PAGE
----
The changing climate of central banking
LONDON – Nearly everywhere one looks nowadays – newsrooms, corporate manifestos, and government agendas – climate change has moved from the fringe to center stage. And central banks, after long standing on the sidelines, have recently begun to play a starring role.
The Bank of England, for example, just became the first central bank to include in its policy remit a reference to supporting the transition to a net-zero-emissions economy. The European Central Bank is discussing how – not merely whether – to incorporate climate considerations in its own monetary policy. And the Network for Greening the Financial System (NGFS), a global group of central banks and financial supervisors, has more than doubled its membership over the past two years. Its 62 central banks include those of all but four G20 member states.
Such a speedy shift is bound to invite spirited debate – as well it should. But the overall premise for the change is sound. If anything, the overriding risk is that central banks will still do too little, rather than too much, about climate change.
Over the past few years, a consensus among central-bank leaders regarding climate risks to financial stability has emerged. The Bank for International Settlements database shows that whereas only four central-bank governors delivered speeches on green finance in 2018, 13 did just two years later. And now, nearly half of NGFS members have assessed climate risks, and more than one-tenth have already carried out climate stress tests, according to research by BlackRock.
Central banks’ investment activities have duly followed suit. Almost 60% of developed economies’ central banks now invest using broad environmental, social, and governance criteria, and Eurosystem central banks have agreed to a common stance on climate-related investments in non-monetary policy portfolios.
Finally, even monetary policy itself has begun to align with climate issues. Late last year, Sweden’s Riksbank announced a new climate-related exclusion policy. Similarly, the BOE is expected to indicate later this year how it will account for the climate impact of its corporate-bond holdings. Several ECB decision-makers have called for climate risks to be incorporated into corporate bond purchases and collateral policy. And the NGFS has just published technical guidance for “adapting central bank operations to a hotter world.”
There are three main causes for this shift – all of them legitimate. First, close to 130 governments around the world have committed to large reductions in carbon dioxide emissions over the coming decades. While the policies for achieving this have yet to be fully specified, the premise that meaningful change will occur is no longer merely an act of faith. Central banks that integrate climate considerations into their activities thus can no longer be accused of front-running governments. And where a central bank’s mandate includes supporting a state’s economic policies, agnosticism (or, in central-banking jargon, market neutrality), will be increasingly untenable if it clashes with official climate commitments.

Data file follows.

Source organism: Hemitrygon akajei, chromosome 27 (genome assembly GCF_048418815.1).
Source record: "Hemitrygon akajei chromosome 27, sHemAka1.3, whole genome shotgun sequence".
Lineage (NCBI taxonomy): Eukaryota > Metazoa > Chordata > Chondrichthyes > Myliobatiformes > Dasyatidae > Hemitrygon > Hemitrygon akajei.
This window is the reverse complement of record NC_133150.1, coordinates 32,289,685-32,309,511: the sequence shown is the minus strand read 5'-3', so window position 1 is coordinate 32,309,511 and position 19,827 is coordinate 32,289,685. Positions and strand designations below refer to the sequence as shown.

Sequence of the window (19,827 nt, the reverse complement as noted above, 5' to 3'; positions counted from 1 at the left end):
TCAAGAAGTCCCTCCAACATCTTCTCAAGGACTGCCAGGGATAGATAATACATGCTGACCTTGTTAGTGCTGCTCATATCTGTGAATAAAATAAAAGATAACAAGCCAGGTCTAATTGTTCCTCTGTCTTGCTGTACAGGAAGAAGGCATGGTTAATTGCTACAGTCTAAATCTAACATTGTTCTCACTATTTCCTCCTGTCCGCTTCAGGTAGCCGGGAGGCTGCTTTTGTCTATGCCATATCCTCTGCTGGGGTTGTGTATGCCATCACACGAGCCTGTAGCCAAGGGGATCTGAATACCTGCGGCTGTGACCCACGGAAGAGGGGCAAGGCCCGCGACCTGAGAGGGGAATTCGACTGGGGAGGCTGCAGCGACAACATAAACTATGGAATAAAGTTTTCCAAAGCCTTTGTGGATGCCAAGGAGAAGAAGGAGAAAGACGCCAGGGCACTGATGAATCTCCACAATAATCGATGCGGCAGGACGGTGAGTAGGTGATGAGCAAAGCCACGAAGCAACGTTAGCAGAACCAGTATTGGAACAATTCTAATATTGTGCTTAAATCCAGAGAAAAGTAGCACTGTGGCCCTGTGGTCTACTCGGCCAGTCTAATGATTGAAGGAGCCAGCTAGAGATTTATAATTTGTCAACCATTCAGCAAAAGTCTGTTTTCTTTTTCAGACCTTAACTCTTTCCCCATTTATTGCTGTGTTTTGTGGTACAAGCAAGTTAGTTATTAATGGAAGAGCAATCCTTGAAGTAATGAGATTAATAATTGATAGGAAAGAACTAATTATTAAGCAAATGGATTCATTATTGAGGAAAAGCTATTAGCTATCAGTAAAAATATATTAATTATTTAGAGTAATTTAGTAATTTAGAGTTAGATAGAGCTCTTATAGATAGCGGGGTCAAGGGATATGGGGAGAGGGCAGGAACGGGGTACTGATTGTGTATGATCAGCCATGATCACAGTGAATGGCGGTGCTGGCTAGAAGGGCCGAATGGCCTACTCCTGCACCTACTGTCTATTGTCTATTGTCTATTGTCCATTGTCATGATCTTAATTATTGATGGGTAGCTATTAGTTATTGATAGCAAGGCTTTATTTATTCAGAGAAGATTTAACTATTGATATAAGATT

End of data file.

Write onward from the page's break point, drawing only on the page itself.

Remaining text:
Second, the case for incorporating climate change into macroeconomic modeling and investment decisions has never been stronger. Extreme weather events have become more frequent, and their impact on growth and inflation more visible.
Moreover, as policy plans take shape, the uncertainty around climate-impact scenarios over the coming decades has become less daunting. Climate-related data have improved enormously in quality and quantity, and the availability of climate-aware investment instruments and strategies has increased dramatically. Their emerging performance record already indicates that they can boost portfolio resilience without sacrificing returns. Accordingly, a majority of institutional investors globally now consider sustainability to be fundamental to their investment strategies.
The third reason for central banks’ new stance is a growing recognition that advocacy alone is insufficient. To have a greater impact, they must lead by example. This calls for greater transparency about their own exposure to climate-related risks and how such risks are modeled and priced. Better disclosure will rest, in turn, on the receipt of adequate data from issuers whose assets central banks choose to hold.
As such, central banks will likely exert great influence over the speed with which climate-related risks are priced into the financial system. There are risks in moving both too slowly and too fast, so establishing a clear path ahead is essential.
That said, central bankers’ conversion to the climate cause is still in its youth. Many central banks have yet to join the NGFS, let alone integrate climate change meaningfully into their activities. The vast majority of emerging-market central banks have not signed up. And, globally, the BOE is the only central bank so far to have published a statement in line with the most exacting recommendations of the Task Force on Climate-related Financial Disclosures, albeit Eurosystem central banks have committed to do so within two years.
Central banks are understandably wary of mission creep, and of raising expectations that can be met only by becoming reliant on governments. Still, the work of the NGFS and the actions of its leading members should demonstrate to other central banks that their mandates not only permit but in fact require climate change to be incorporated into their activities. Numerous challenges remain, and domestic circumstances differ; but that is no excuse for inaction. Central bankers’ response to climate-change risks has plenty of room to grow.
Isabelle Mateos y Lago is Managing Director, Global Head of the Official Institutions Group, and a member of the Geopolitical Risk Steering Committee at BlackRock.
Coypright: Project Syndicate, 2021.